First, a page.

Report claims Spurs played a role in Messi’s departure from Barcelona

Daniel Levy
OLI SCARFF/AFP via Getty Images

Tottenham Hotspur may have played a role in Lionel Messi’s departure from Barcelona, with multiple reports indicating the Argentine was keen for the Catalan giants to snap up Cristian Romero.

Romero is expected to be officially announced as a Tottenham player today after the North Londoners agreed on a £47m fee with Atalanta.

Meanwhile, the footballing world was shocked yesterday when Barcelona announced that they will be parting ways with Messi.

The club confirmed that while they had been able to reach an agreement with the 34-year-old legend, La Liga regulations made the operation impossible.

There have been some theories doing the rounds on the potential reason behind Messi’s exit and one of those involves Tottenham.

Mundo Depertivo (as relayed by Sport Witness) claim the six-time Ballon d’or winner requested Barca to sign Romero this summer but the La Liga club found negotiations with Atalanta to be complex.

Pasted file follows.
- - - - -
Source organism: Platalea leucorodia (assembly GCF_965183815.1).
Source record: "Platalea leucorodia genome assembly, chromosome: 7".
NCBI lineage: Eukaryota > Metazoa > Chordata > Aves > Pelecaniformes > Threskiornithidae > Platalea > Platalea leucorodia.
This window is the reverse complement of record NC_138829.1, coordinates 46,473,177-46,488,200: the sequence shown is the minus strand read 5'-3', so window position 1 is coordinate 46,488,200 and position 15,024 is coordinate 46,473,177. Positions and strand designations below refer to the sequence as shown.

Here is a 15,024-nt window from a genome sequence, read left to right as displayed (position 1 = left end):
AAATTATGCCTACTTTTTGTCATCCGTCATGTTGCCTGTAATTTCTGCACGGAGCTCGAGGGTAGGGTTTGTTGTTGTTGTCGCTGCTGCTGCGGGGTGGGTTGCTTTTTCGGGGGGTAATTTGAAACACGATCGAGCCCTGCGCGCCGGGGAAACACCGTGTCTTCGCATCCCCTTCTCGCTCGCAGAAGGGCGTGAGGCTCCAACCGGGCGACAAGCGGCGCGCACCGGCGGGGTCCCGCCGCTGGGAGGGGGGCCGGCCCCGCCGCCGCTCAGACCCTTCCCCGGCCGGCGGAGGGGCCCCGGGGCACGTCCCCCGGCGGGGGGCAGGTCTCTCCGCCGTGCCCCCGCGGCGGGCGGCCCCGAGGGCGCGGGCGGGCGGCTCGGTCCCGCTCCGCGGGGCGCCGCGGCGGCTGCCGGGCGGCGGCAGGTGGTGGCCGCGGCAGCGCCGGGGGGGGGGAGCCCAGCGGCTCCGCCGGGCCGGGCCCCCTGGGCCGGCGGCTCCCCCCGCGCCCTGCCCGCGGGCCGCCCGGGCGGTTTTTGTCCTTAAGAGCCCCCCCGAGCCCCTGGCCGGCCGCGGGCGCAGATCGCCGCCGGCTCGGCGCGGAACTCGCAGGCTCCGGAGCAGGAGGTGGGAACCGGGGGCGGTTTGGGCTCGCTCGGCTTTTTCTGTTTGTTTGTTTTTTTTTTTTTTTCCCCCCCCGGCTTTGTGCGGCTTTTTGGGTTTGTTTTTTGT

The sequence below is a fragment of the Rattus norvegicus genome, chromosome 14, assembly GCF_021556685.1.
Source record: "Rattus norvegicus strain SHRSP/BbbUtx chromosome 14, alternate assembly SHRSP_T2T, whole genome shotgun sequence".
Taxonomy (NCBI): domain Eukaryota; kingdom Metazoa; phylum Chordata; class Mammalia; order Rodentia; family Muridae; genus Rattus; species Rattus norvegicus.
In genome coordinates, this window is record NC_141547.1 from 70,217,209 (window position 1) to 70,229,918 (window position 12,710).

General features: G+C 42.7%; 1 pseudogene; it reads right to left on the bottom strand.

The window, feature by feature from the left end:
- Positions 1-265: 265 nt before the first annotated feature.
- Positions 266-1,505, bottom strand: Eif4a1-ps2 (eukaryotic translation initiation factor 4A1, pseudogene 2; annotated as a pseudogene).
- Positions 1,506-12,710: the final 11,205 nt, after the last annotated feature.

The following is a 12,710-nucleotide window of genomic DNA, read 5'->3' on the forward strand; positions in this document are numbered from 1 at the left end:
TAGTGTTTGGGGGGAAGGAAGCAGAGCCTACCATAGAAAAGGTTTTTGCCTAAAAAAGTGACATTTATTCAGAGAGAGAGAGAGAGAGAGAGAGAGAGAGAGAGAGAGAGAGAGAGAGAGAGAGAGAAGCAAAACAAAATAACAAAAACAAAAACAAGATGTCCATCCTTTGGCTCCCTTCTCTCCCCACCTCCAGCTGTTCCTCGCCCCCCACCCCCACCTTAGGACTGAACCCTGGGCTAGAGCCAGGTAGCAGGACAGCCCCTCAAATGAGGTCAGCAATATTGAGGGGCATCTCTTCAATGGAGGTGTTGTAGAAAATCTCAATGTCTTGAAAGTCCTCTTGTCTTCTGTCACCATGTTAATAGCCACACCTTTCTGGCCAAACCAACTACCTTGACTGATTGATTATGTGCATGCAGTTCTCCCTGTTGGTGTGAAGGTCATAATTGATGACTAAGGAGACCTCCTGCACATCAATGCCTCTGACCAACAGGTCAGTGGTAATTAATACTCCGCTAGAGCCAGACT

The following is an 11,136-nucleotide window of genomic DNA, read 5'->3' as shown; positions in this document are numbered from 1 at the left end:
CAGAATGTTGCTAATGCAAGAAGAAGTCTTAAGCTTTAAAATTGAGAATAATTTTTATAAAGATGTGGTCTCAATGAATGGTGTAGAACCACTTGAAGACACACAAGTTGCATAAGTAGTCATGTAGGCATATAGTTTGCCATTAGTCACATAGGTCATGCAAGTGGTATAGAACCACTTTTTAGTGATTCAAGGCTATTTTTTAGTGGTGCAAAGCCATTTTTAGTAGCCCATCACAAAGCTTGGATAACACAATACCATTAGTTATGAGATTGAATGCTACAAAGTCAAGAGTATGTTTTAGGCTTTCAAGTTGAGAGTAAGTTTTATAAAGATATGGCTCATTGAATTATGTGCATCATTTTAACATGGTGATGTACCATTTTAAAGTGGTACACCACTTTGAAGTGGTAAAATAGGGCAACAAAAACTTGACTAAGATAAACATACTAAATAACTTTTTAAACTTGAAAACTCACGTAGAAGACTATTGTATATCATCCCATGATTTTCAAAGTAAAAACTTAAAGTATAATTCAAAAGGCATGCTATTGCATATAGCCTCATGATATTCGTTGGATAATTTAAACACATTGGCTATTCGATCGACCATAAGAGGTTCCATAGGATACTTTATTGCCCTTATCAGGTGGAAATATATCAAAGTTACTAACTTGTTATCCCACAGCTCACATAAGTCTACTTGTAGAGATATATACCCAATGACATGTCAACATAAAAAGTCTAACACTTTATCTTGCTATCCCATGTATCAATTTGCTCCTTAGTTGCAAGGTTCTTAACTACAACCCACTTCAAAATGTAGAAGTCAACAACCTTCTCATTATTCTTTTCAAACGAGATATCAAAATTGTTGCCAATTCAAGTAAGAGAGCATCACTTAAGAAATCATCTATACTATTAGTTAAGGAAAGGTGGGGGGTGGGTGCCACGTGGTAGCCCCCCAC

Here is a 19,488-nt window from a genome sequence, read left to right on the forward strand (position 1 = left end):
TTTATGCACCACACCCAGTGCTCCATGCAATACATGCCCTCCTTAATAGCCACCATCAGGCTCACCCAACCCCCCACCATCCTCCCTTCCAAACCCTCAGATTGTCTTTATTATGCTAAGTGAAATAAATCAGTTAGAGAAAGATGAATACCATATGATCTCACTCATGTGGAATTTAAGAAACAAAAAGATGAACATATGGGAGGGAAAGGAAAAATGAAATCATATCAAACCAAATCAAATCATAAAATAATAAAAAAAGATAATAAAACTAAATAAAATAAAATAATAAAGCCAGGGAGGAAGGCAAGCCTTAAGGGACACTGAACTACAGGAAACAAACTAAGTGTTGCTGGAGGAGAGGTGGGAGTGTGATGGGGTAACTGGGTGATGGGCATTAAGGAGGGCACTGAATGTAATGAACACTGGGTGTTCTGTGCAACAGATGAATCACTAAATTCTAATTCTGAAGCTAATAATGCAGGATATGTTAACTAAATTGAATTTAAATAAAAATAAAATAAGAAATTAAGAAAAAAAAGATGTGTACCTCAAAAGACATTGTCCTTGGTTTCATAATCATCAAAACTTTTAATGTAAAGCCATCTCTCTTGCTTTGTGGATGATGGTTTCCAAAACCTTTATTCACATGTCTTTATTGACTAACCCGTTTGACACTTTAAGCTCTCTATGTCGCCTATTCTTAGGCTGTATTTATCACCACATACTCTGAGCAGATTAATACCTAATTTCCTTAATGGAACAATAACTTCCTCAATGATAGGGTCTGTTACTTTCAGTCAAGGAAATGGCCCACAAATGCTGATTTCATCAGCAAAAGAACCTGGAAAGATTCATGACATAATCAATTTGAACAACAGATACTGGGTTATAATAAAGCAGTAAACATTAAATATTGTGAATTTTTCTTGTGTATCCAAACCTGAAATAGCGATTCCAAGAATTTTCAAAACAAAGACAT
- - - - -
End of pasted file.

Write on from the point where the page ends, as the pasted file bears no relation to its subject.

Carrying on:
The report adds that Barca’s failure to sign Romero was one of the reasons Messi declined a new contract.

Football.London’s Alasdair Gold also revealed that Messi tried his best to get Barcelona to make a move for his international teammate before Spurs struck a deal for the centre-back.

Spurs Web Opinion

While it stands to reason that Messi might have wanted Barca to go after Romero, it is unlikely that the Catalan club’s failure to sign the centre-back was the main reason the 34-year-old has not signed a new contract.

In fact, I view this move by Barca as being a powerplay to put pressure on La Liga to relax their financial regulations. I still expect Messi to sign a new contract and remain at Camp Nou.

However, there is no doubt that Spurs are fortunate to get Romero. Under normal circumstances, one would have expected a lot more competition from elite European clubs for the 23-year-old but Spanish and Italian clubs are now struggling due to the financial impact of the pandemic.

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